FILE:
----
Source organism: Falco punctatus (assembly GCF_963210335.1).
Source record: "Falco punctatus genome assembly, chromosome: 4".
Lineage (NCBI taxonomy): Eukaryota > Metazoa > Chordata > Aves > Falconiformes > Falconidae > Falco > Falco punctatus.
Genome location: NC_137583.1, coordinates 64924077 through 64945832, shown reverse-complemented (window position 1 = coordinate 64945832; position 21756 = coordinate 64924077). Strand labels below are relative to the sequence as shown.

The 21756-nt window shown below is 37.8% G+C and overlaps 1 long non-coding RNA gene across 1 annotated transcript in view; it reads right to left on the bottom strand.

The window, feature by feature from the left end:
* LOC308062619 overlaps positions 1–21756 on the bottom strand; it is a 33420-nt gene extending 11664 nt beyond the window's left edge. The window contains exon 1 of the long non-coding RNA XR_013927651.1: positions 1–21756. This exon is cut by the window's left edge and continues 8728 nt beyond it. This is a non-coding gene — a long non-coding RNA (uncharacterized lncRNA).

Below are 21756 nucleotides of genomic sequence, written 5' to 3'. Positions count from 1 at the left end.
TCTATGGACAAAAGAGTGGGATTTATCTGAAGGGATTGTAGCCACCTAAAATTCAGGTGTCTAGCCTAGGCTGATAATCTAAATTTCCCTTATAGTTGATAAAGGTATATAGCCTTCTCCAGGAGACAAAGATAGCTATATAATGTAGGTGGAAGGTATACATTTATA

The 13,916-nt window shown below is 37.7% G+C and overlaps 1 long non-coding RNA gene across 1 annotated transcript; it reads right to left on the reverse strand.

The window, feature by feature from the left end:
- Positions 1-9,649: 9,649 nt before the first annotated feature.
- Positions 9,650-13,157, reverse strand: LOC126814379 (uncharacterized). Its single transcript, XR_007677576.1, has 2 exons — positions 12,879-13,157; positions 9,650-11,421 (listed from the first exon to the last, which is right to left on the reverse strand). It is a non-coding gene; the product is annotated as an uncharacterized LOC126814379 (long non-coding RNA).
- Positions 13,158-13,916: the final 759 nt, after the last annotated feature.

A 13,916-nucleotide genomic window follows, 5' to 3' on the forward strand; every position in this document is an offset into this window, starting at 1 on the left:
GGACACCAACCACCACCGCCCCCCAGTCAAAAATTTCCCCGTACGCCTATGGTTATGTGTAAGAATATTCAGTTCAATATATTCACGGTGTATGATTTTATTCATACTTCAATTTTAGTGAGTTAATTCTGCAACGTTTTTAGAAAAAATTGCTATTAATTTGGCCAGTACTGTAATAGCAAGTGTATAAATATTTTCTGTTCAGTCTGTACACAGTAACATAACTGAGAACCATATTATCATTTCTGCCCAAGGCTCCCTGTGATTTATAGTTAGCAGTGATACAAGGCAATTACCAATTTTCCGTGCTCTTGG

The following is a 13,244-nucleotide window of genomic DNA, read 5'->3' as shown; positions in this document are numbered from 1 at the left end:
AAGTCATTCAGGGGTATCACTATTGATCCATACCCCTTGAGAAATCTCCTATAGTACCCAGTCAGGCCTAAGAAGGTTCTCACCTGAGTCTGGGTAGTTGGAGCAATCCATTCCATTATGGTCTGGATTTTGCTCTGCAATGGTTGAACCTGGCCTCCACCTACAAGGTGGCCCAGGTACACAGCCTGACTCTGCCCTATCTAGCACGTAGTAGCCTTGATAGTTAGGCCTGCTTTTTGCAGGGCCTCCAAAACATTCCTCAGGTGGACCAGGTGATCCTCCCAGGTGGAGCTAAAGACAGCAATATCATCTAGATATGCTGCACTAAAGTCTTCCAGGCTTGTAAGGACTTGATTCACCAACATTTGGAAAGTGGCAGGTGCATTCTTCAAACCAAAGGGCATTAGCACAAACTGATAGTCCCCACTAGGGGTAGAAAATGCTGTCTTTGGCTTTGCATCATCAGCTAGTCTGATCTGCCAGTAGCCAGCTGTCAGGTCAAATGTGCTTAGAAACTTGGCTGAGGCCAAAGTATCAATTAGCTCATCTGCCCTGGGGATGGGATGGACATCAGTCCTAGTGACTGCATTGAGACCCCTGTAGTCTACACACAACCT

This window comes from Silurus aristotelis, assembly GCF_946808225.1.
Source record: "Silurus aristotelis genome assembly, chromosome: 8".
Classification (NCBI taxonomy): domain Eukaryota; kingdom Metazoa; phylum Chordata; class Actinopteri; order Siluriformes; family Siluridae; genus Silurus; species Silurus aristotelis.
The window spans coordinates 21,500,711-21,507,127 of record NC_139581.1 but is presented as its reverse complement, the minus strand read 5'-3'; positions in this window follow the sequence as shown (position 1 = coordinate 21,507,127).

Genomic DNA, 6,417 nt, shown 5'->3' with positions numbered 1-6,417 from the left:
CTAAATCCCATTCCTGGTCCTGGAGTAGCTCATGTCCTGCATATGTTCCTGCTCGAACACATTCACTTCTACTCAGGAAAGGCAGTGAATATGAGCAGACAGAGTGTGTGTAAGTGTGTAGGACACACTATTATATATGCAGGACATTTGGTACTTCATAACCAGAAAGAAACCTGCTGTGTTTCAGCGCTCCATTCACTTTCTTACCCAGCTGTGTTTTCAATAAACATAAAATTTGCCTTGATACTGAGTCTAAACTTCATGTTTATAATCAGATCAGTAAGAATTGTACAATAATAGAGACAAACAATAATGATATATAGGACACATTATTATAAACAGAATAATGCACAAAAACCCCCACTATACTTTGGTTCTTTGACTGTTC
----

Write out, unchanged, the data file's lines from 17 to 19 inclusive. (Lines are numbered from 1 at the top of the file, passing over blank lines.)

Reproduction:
The following is a 13,244-nucleotide window of genomic DNA, read 5'->3' as shown; positions in this document are numbered from 1 at the left end:
AAGTCATTCAGGGGTATCACTATTGATCCATACCCCTTGAGAAATCTCCTATAGTACCCAGTCAGGCCTAAGAAGGTTCTCACCTGAGTCTGGGTAGTTGGAGCAATCCATTCCATTATGGTCTGGATTTTGCTCTGCAATGGTTGAACCTGGCCTCCACCTACAAGGTGGCCCAGGTACACAGCCTGACTCTGCCCTATCTAGCACGTAGTAGCCTTGATAGTTAGGCCTGCTTTTTGCAGGGCCTCCAAAACATTCCTCAGGTGGACCAGGTGATCCTCCCAGGTGGAGCTAAAGACAGCAATATCATCTAGATATGCTGCACTAAAGTCTTCCAGGCTTGTAAGGACTTGATTCACCAACATTTGGAAAGTGGCAGGTGCATTCTTCAAACCAAAGGGCATTAGCACAAACTGATAGTCCCCACTAGGGGTAGAAAATGCTGTCTTTGGCTTTGCATCATCAGCTAGTCTGATCTGCCAGTAGCCAGCTGTCAGGTCAAATGTGCTTAGAAACTTGGCTGAGGCCAAAGTATCAATTAGCTCATCTGCCCTGGGGATGGGATGGACATCAGTCCTAGTGACTGCATTGAGACCCCTGTAGTCTACACACAACCT

This window comes from Silurus aristotelis, assembly GCF_946808225.1.